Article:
At December 31, 2005, we had $15.6 million of total debt outstanding under our revolving credit facility, which bears interest at LIBOR based variable rates. We are exposed to market risk on variable rate debt due to potential adverse changes in the LIBOR rate. Assuming the outstanding balance on the debt facilities remains constant, a one-percentage point increase or decrease in the LIBOR rate would increase or decrease annual pre-tax earnings, recorded fair value and cash flows by $0.2 million.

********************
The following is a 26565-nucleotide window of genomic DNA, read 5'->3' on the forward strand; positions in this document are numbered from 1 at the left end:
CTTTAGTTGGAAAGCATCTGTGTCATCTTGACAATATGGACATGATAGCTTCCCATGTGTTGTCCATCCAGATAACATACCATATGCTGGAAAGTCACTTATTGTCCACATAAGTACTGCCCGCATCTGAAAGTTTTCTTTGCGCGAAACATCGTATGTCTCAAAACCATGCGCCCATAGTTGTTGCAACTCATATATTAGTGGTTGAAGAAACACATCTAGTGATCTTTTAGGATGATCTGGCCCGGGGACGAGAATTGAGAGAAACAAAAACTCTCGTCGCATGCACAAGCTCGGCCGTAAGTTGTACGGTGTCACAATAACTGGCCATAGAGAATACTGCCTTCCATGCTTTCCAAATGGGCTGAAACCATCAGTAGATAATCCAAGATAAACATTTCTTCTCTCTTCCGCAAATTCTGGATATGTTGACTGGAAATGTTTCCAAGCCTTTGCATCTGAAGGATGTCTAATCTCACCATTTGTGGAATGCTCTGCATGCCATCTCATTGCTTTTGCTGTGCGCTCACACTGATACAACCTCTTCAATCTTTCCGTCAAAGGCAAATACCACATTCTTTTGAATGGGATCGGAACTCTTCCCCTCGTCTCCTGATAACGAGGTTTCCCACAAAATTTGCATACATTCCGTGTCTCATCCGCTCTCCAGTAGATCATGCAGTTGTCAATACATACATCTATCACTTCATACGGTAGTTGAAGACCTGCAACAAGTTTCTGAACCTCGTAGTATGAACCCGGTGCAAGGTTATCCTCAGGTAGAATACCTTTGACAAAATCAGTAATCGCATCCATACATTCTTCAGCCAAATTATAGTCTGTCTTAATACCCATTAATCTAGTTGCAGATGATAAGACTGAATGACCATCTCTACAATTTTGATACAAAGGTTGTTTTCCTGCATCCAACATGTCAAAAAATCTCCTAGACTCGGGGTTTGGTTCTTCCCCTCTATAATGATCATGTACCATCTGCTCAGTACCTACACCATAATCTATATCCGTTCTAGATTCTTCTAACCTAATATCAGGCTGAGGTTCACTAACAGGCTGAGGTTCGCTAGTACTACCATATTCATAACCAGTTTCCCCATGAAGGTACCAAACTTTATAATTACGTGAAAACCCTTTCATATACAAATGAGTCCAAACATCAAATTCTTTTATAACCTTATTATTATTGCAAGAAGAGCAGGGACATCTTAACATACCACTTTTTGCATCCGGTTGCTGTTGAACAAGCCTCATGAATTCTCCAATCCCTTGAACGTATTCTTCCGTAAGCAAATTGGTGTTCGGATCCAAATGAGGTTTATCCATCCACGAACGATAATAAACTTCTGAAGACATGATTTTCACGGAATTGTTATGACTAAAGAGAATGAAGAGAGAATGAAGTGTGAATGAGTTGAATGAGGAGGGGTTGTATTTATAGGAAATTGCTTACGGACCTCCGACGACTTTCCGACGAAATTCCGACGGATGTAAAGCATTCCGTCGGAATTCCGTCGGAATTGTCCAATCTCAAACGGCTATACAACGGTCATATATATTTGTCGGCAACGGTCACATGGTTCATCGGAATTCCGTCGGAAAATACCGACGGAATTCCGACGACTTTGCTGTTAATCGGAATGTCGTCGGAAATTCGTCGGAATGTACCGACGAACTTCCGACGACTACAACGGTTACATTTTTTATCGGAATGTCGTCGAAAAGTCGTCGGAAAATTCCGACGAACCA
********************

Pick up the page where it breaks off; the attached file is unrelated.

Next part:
ITEM 8.

REPORT OF INDEPENDENT REGISTERED PUBLIC ACCOUNTING FIRM

To the Board of Directors and Shareholders
of Churchill Downs Incorporated:

We have completed integrated audits of Churchill Downs Incorporated’s 2005 and 2004 consolidated financial statements and of its internal control over financial reporting as of December 31, 2005, and an audit of its 2003 consolidated financial statements in accordance with the standards of the Public Company Accounting Oversight Board (United States). Our opinions based on our audits, are presented below.
 
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Consolidated financial statements and financial statement schedule